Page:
Small molecules NSC 16311 (AM antagonist), NSC 697169 (AM super agonist), NSC 77427 (GRP antagonist), and NSC 372874 (GRP super agonist) have been previously described.35
LEC/RFP were grown to 60% confluence in EMB2 complete medium (Lonza) and re-fed 24h before use in the tube formation assay. 50μl of chilled geltrex (Invitrogen) was added to each well of a pre-chilled 96-well microtiter tissue culture plate (Costar, Corning Inc., Corning, NY, USA) and transferred to a 37°C/5% CO2 incubator until solidified (approximately 45min). Cells were trypsinized, washed three times in PBS, and resuspended in EBM2 +0.5% fetal bovine serum (FBS) at a final concentration of 380,000cells/ml. AM and GRP were evaluated for the ability to induce LEC/RFP tube formation over a nanomolar dose range covering several orders of magnitude (0.01nM, 0.1nM, 1.0nM, 10nM, and 100nM). Small molecule regulators of AM or GRP were used at 1μM. 50μl LEC/RFP cell suspensions (19,000cells) under specified test conditions were added in quadruplicate to the microtiter plate and incubated at 37°C/5% CO2 for 3.5h before assessing the complexity of tubes formed by fluorescence microscopy.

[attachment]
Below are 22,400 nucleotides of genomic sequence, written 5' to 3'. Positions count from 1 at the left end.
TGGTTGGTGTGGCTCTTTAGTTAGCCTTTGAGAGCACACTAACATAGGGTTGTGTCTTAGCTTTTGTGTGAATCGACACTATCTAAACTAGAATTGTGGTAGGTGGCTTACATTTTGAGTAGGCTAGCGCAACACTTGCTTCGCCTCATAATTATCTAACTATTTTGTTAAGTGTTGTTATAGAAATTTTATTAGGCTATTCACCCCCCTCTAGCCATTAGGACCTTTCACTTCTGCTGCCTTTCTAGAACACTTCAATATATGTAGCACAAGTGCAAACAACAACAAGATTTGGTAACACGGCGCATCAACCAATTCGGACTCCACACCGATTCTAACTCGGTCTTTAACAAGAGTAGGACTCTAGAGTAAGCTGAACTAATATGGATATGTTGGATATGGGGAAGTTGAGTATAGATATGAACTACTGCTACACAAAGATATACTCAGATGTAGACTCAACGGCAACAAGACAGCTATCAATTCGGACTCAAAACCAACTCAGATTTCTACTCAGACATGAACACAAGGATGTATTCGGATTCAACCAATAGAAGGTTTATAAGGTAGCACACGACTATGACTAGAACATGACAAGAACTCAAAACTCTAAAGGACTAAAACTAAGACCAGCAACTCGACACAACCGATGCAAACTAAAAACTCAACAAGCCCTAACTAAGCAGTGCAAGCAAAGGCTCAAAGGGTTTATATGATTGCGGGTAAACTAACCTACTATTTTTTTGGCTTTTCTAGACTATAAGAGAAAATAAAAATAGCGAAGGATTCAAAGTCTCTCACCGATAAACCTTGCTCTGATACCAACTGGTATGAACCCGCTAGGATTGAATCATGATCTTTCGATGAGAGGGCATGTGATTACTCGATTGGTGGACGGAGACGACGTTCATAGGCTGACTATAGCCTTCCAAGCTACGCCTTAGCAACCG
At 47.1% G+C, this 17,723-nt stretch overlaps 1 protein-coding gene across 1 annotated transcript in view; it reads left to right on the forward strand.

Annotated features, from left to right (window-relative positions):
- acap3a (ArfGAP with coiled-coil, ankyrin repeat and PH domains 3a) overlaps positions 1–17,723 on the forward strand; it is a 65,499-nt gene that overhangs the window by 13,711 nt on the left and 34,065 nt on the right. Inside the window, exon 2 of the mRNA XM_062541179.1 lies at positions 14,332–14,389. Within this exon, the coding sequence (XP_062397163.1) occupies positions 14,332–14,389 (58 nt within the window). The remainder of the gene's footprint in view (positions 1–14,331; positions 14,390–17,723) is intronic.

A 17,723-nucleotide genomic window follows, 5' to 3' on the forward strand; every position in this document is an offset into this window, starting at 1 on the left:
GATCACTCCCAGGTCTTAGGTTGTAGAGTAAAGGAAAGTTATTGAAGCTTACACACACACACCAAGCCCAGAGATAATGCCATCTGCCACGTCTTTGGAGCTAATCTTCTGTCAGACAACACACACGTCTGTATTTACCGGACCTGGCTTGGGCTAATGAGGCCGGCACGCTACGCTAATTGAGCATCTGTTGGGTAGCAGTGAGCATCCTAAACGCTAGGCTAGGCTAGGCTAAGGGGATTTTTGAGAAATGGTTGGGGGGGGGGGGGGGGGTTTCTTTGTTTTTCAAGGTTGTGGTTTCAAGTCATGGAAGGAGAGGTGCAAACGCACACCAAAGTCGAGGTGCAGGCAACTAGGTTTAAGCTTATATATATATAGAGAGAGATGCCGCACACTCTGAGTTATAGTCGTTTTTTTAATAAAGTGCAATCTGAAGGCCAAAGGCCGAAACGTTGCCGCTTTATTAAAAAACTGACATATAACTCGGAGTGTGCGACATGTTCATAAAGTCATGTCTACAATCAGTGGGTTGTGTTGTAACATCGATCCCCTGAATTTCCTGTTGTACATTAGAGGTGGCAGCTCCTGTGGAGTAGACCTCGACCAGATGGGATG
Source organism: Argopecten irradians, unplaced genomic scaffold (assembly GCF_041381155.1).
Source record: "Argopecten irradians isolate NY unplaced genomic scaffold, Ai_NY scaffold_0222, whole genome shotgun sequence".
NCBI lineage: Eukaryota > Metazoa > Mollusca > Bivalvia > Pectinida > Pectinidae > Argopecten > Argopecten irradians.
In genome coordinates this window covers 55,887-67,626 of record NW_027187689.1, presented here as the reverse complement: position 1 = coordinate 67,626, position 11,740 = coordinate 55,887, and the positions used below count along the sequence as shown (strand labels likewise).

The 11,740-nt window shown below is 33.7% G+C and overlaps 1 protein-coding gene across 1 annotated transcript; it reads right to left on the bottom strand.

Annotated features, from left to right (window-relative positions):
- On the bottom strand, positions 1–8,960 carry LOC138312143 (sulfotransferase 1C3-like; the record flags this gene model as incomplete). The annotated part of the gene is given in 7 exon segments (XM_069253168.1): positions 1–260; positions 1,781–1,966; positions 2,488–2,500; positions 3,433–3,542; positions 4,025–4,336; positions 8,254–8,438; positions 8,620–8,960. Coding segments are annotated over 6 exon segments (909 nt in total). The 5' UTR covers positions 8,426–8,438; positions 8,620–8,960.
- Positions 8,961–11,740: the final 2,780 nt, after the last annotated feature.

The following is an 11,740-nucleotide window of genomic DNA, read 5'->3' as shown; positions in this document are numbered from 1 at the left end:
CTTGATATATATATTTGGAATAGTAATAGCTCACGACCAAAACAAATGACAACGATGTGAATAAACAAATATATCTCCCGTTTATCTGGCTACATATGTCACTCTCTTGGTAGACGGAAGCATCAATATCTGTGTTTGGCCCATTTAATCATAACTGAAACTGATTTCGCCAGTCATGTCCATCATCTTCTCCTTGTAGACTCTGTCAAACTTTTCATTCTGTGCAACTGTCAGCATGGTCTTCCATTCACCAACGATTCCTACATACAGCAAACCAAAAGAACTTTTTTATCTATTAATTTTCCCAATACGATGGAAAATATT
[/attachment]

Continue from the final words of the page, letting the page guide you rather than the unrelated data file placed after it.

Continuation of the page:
Figure 4 demonstrates AM- and GRP-mediated tube formation capabilities when tested over a dose range of 0.01nM to 100nM on LEC/RFP target cells. A classic rise/fall (biphasic) dose response curve was generated for both peptides (36), maximizing at 1nM and dropping as concentrations exceed 10nM. Although AM promotes a steeper dose response curve than GRP, the latter peptide appears to be more potent on a molar basis given the augmentation in network assembly noted at the 0.01nM dose when compared to an equivalent AM concentration. In addition, several FBS concentrations (0, 0.5% and 5%) were evaluated to determine the ideal serum supplementation level to incorporate into the assay for maximum sensitivity of results. 0.5% FBS was chosen for all follow- up tube formation assays in these series to overcome zero serum threshhold but still offer a large dynamic range for peptide induced responses to be observed.